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From time to time I stumble over the problem that I want to express "please use the last argument twice", e.g. in order to write pointfree style or to avoid a lambda. E.g.

sqr x = x * x

could be written as

sqr = doubleArgs (*) where
   doubleArgs f x = f x x

Or consider this slightly more complicated function (taken from this question):

ins x xs = zipWith (\ a b -> a ++ (x:b)) (inits xs) (tails xs)

I could write this code pointfree if there were a function like this:

ins x = dup (zipWith (\ a b -> a ++ (x:b))) inits tails where
     dup f f1 f2 x = f (f1 x) (f2 x)

But as I can't find something like doubleArgs or dup in Hoogle, so I guess that I might miss a trick or idiom here.

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up vote 21 down vote accepted

From Control.Monad:

join :: (Monad m) -> m (m a) -> m a
join m = m >>= id

instance Monad ((->) r) where
    return = const
    m >>= f = \x -> f (m x) x


join :: (a -> a -> b) -> (a -> b)
join f = f >>= id
       = \x -> id (f x) x
       = \x -> f x x

So, yeah, Control.Monad.join.

Oh, and for your pointfree example, have you tried using applicative notation (from Control.Applicative):

ins x = zipWith (\a b -> a ++ (x:b)) <$> inits <*> tails

(I also don't know why people are so fond of a ++ (x:b) instead of a ++ [x] ++ b... it's not faster -- the inliner will take care of it -- and the latter is so much more symmetrical! Oh well)

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And according to pointfree, dup works out to be liftM2. I really need to get a better handle on the monad instance for functions. – Antal Spector-Zabusky Dec 2 '10 at 10:30
Thank you both for giving even two approaches to solve such problems. BTW I tried sqr = (*) <$> id <*> id and it works as well :-) – Landei Dec 2 '10 at 10:57
a ++ (x:b) is 3 characters shorter than your alternative, maybe that's why some people prefer it? – John L Dec 2 '10 at 14:13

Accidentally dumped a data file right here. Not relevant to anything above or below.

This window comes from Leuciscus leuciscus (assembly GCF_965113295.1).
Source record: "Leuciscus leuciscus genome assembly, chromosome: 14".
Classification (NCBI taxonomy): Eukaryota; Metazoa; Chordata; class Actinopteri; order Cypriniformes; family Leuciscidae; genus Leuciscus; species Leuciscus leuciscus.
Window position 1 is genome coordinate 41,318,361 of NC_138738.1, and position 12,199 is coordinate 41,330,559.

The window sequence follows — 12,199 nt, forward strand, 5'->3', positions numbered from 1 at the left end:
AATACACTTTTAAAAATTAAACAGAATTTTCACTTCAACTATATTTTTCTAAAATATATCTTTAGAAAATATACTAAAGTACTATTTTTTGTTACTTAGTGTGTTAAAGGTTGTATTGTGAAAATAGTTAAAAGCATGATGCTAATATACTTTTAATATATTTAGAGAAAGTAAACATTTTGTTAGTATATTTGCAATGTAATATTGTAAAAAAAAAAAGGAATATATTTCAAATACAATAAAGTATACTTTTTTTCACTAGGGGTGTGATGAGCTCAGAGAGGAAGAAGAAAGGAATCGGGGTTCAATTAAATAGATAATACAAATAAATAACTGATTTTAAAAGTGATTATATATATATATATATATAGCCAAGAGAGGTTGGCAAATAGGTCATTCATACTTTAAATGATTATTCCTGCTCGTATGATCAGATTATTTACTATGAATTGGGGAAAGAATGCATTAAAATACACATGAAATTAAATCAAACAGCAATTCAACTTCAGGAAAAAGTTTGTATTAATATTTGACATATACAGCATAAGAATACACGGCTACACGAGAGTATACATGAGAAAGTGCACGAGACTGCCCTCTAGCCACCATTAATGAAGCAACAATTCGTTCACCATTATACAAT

If I would like to emphasize symmetry, I'd rather write concat [a,[x],b] instead of a ++ [x] ++ b – Landei Dec 2 '10 at 15:22
@Antal S-Z: There's really not that much to it--just a lightweight Reader monad that's easy to use inline. The first argument serves as the environment, fmap and return are independent of the environment as you'd expect, etc. One of my favorite uses is with a conditional combinator (<?>) that can be used like even <?> (`div` 2) <*> (+ 1) which I think is much more readable than \n -> if even n then n div` 2 else n + 1. (n.b. -- liftM2 (\b t e -> if b then t else e)` will produce side effects from both branches, though this is irrelevant to Reader) – C. A. McCann Dec 2 '10 at 17:25

What you call 'doubleArgs' is more often called dup - it is the W combinator (called warbler in To Mock a Mockingbird) - "the elementary duplicator".

What you call 'dup' is actually the 'starling-prime' combinator.

Haskell has a fairly small "combinator basis" see Data.Function, plus some Applicative and Monadic operations add more "standard" combinators by virtue of the function instances for Applicative and Monad (<*> from Applicative is the S - starling combinator for the functional instance, liftA2 & liftM2 are starling-prime). There doesn't seem to be much enthusiasm in the community for expanding Data.Function, so whilst combinators are good fun, pragmatically I've come to prefer long-hand in situations where a combinator is not directly available.

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Oh, I found the "bird-operators" for Haskell: hackage.haskell.org/packages/archive/data-aviary/0.2.3/doc/html/… – Landei Dec 2 '10 at 12:41
@Landei - I consider them "reference only", i.e. I wouldn't recommend depending on them in working code. I ought to make the Cabal description more explicit that they are "reference only", but I haven't gotten round to it yet. – stephen tetley Dec 2 '10 at 12:56
What @Landei calls dup is also known as a "verb fork" in J, where it's written by simple juxtaposition of operators, e.g. (f g h) x instead of dup f g h x. – C. A. McCann Dec 2 '10 at 17:35

Here is another solution for the second part of my question: Arrows!

import Control.Arrow

ins x = inits &&& tails >>> second (map (x:)) >>> uncurry (zipWith (++))

The &&& ("fanout") distributes an argument to two functions and returns the pair of the results. >>> ("and then") reverses the function application order, which allows to have a chain of operations from left to right. second works only on the second part of a pair. Of course you need an uncurry at the end to feed the pair in a function expecting two arguments.

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